This one's a bit of a sleeper: Mashti Malone's has been around practically forever, so in the last few years, with the deluge of new ice cream shops around L.A., it's nearly been forgotten. But the Persian dessert shop is still churning out a high-quality product, sometimes in flavors hard to find elsewhere, such as cucumber, rosewater and ginger. Those fall under the "refreshing" category, but the store also has good ol' all-American flavor extravaganzas too, such as peanut butter cup and cookies 'n' cream. Have a scoop of one, and then the other. —Katherine Spiers
1525 N. La Brea Ave., Hollywood; (323) 874-0144, mashtimalone.com.
Tai Kim, the owner of the original Scoops location on Heliotrope Drive near Melrose Avenue, expanded his innovative ice cream empire with independently owned branches in Palms, Chinatown and Highland Park. Each Scoops locations serves up a rotating list of regular and nondairy flavors, boasting creative combinations using multiple ingredients, every day except Sunday. That means up to 50 flavors a week. There's usually only one constant on the menu, the customer favorite "brown bread": caramel ice cream with candied Grape-Nuts. —Jessica Koslow
The Third Street location of Carmela, just west of the Grove, is tucked snugly into a row of stores on a bustling, traffic-heavy street. It's easy to pass by if you aren't looking for it. But the scores of kids who race through the doors with their parents close behind know exactly where to find Carmela. The shop carries goodies such as cones, toffee and cookies, made in its creamery and original shop in Pasadena. The sorbet flavors, from cucumber to blueberry thyme, follow the seasons. Popular picks include salted caramel, made with homemade caramel, and mint with cacao nib. The secret to the in-demand mint flavor: fresh mint leaves steeped in the milk. For Valley dwellers, there's also a newer location in Woodland Hills. —J.K.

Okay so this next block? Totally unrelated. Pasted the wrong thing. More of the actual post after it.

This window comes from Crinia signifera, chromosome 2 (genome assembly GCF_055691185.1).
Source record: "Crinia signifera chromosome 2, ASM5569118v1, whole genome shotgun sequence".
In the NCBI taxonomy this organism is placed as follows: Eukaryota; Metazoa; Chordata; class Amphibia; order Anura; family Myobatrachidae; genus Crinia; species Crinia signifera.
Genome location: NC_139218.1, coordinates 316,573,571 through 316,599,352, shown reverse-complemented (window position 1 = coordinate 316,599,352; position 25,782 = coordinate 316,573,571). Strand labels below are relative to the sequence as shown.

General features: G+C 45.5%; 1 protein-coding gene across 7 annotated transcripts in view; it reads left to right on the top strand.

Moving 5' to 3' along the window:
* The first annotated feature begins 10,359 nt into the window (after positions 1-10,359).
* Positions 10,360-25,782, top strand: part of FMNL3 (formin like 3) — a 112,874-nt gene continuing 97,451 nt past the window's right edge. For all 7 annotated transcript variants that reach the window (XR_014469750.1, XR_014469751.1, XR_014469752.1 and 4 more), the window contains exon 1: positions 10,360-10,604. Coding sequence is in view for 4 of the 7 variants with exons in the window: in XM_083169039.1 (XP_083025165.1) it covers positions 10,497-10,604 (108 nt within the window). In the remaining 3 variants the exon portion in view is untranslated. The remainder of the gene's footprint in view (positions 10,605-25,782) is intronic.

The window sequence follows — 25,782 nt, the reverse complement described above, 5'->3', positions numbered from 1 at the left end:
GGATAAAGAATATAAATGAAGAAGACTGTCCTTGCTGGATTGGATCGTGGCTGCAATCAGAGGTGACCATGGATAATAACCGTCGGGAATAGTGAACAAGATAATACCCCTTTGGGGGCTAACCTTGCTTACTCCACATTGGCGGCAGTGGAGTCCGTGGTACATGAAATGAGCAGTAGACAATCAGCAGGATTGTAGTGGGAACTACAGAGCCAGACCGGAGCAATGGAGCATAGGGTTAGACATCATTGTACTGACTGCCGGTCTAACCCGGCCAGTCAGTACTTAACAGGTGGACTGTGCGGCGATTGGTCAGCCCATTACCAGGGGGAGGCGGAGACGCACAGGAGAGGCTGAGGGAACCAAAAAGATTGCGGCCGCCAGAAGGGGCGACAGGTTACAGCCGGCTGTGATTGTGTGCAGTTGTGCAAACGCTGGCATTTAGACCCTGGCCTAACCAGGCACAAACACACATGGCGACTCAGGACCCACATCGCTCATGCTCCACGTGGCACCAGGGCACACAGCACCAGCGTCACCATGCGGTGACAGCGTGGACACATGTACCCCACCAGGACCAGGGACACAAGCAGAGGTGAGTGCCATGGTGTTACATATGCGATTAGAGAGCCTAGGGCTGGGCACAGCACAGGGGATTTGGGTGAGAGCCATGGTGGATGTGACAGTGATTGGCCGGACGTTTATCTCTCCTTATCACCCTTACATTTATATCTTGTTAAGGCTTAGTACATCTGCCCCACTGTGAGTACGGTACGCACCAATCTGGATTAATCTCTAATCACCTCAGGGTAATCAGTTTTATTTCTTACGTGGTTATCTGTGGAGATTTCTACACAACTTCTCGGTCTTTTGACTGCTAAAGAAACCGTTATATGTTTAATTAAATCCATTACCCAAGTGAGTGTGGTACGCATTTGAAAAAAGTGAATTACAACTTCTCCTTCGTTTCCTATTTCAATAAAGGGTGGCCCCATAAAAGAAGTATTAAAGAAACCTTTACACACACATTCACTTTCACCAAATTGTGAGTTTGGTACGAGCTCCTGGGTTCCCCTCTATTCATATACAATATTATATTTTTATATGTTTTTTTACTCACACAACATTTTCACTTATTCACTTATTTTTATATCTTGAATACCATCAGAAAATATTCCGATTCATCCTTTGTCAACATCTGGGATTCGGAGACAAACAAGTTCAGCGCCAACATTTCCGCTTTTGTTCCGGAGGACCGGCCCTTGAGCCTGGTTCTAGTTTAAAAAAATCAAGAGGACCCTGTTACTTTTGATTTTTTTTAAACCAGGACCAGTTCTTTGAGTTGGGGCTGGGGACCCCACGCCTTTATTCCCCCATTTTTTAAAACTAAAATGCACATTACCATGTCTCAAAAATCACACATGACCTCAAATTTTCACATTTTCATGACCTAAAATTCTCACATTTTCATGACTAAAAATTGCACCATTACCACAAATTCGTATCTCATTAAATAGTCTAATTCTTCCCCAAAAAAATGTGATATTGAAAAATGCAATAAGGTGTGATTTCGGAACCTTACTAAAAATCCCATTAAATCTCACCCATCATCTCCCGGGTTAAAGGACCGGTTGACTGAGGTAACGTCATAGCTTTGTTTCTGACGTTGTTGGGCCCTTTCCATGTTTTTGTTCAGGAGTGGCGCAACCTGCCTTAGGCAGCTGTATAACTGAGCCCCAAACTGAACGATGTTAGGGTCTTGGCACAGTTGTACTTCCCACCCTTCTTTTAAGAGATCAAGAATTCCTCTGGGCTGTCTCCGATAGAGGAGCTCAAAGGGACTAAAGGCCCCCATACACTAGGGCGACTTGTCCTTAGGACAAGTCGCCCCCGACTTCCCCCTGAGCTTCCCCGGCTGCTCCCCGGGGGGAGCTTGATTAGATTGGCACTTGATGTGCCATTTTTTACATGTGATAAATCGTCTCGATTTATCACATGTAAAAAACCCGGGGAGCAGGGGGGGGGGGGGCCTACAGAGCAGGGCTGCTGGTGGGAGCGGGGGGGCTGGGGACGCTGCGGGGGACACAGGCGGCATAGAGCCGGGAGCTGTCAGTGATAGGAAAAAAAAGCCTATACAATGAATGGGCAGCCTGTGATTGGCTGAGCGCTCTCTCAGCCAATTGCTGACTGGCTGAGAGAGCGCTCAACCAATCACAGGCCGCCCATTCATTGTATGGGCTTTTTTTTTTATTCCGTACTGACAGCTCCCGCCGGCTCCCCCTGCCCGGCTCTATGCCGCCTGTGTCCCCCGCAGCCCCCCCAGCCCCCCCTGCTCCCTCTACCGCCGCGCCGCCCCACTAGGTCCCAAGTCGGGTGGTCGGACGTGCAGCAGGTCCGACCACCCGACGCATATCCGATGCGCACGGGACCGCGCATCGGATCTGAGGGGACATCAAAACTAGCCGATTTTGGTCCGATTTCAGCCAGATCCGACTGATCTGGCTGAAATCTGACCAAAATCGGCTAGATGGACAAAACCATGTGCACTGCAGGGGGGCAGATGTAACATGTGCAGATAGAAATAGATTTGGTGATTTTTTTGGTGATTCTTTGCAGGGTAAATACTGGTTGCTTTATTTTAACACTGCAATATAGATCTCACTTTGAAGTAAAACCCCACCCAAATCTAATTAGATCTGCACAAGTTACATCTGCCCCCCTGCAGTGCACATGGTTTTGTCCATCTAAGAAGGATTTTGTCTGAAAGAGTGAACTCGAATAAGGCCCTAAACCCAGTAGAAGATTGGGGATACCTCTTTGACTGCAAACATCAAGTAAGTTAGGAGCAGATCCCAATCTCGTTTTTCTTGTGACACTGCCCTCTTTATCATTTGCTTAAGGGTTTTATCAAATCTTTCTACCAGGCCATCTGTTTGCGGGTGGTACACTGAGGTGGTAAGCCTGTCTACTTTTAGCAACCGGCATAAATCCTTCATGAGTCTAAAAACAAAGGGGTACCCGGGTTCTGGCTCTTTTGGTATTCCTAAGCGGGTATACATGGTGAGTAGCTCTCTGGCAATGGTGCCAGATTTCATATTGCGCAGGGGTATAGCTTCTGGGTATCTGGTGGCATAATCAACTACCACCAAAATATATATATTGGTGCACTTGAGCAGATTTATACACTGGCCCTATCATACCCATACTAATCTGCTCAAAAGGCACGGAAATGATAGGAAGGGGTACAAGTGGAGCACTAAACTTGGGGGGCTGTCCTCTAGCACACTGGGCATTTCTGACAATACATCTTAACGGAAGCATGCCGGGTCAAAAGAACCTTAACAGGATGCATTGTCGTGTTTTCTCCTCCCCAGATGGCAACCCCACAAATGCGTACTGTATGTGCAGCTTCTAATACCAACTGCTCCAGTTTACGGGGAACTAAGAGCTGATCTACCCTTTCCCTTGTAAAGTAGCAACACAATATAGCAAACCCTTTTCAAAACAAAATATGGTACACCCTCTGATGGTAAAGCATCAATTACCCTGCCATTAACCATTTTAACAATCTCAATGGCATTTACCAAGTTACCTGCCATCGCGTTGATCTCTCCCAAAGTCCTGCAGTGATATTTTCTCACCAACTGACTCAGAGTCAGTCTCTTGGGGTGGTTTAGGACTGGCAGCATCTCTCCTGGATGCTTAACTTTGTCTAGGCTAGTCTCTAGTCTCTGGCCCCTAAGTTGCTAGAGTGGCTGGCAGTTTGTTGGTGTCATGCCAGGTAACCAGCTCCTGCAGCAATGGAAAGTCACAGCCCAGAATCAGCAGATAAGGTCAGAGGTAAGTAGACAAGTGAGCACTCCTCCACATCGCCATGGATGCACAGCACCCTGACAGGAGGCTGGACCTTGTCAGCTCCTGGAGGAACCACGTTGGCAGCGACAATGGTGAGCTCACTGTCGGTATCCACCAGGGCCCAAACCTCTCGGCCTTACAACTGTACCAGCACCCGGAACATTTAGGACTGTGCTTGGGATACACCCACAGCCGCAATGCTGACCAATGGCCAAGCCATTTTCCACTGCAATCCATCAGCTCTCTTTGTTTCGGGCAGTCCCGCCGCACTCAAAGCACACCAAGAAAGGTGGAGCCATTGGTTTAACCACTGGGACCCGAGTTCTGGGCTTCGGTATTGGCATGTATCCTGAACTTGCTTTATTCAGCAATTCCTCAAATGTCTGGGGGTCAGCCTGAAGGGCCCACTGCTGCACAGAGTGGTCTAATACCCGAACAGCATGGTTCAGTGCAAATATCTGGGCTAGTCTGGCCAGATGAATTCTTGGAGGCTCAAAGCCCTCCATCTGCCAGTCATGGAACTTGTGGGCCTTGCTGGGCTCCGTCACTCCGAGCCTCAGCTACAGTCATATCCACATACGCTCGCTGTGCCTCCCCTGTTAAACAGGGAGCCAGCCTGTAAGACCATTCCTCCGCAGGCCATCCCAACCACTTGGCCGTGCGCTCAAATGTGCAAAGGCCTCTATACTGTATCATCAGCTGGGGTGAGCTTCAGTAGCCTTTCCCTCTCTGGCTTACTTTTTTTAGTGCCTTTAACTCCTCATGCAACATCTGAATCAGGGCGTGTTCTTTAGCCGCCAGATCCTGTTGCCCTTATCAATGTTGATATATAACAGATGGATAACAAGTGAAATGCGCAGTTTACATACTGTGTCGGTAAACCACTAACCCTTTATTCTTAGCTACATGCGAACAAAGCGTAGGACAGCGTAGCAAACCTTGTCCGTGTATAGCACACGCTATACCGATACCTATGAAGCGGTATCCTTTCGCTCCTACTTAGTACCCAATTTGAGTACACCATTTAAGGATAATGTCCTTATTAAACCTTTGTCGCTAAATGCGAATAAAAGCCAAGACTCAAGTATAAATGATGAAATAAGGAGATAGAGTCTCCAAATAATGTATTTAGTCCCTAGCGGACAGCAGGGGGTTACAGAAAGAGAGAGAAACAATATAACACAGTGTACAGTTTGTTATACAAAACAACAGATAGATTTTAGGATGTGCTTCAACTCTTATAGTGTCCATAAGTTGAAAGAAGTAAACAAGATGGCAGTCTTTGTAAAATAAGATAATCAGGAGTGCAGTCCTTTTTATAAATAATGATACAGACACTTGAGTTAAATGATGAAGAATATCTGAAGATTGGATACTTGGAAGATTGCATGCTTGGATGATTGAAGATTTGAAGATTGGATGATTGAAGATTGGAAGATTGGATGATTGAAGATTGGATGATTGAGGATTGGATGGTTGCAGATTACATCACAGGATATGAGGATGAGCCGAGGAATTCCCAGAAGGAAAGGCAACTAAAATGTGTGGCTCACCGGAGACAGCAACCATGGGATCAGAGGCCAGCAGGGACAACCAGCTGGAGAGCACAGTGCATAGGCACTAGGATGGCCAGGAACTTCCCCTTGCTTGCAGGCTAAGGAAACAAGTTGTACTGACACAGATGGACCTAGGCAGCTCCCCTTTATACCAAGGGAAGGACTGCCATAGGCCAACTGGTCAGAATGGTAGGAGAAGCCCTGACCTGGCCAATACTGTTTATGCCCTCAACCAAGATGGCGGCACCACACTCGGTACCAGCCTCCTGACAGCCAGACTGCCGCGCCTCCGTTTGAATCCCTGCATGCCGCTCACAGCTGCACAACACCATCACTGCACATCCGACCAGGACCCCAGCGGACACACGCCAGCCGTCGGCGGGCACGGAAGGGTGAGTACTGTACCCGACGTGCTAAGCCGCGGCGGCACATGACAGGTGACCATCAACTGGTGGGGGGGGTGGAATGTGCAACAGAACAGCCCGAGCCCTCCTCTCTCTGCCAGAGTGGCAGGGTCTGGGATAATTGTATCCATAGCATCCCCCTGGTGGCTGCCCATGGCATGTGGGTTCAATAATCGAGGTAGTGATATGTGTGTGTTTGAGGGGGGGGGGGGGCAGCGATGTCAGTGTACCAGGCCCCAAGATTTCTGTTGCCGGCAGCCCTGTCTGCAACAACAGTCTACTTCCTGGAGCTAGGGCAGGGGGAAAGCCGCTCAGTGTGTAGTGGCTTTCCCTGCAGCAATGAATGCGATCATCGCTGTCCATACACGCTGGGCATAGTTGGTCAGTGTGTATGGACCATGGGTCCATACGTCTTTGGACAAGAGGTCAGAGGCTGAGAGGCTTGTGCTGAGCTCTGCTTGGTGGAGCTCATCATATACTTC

Multiple locations. carmelaicecream.com.
Owner Leo Bulgarini is a gelato connoisseur. He studied gelato-making in Italy and imports his almonds from Sicily and chocolate from France. At Bulgarini's Altadena location, foreign films such as Matrimonio all'italiana are sometimes screened for the public during the summer. The ice cream case stands just inside the front door, greeting customers with colorful gelato and sorbets. Bulgarini offers three kinds of chocolate — salted, regular and orange flavor — and customer favorites are the standard chocolate chip, almond and vanilla. Oh, and there's house-made pasta, too, if you need a little something savory before dessert. —J.K.
749 E. Altadena Drive; Altadena. (626) 791-6174, bulgarinigelato.com.
Sweet Rose Creamery
Sweet Rose Creamery carries at least 15 flavors daily, inspired by what's in season, such as a nectarine sorbet during summer. The two most requested flavors are salted caramel and fresh mint with homemade chocolate chips. Peering out at customers from a tall case by the door are Guittard chocolate-dipped bananas, classic and seasonal bon bons and Valrhona fudge pops. Also on the menu are brownie bites, sundaes, shakes, floats and one of the best banana splits in L.A., featuring one scoop each of old-fashioned vanilla and chocolate (substitutions allowed), a ripe banana, homemade hot fudge and whipped cream topped with toasted almonds and a strawberry. —J.K.
Multiple locations. sweetrosecreamery.com.
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Michael Kim, owner of Ihwamun Ice Cream, makes and rotates about 36 flavors through his shop in the Little Tokyo Galleria. The choices range from classics like chocolate and vanilla to more trendy scoops such as chai latte and matcha. Kim sources his organic dairy base from Straus Family Creamery, up north in Petaluma. The ice creams are all densely textured, not airy, and concentrated with quality ingredients. The ingredient mixed into Ihwamun’s ice cream with the most history is yakgwa, which translated means “medicinal snack”; it is a fried cookie made with honey and sesame oil. The crunchy cookies are broken into small pieces and folded into the ice cream. —Eddie Lin
333 S. Alameda St., Little Tokyo; (213) 537-0380, ihwamun.com.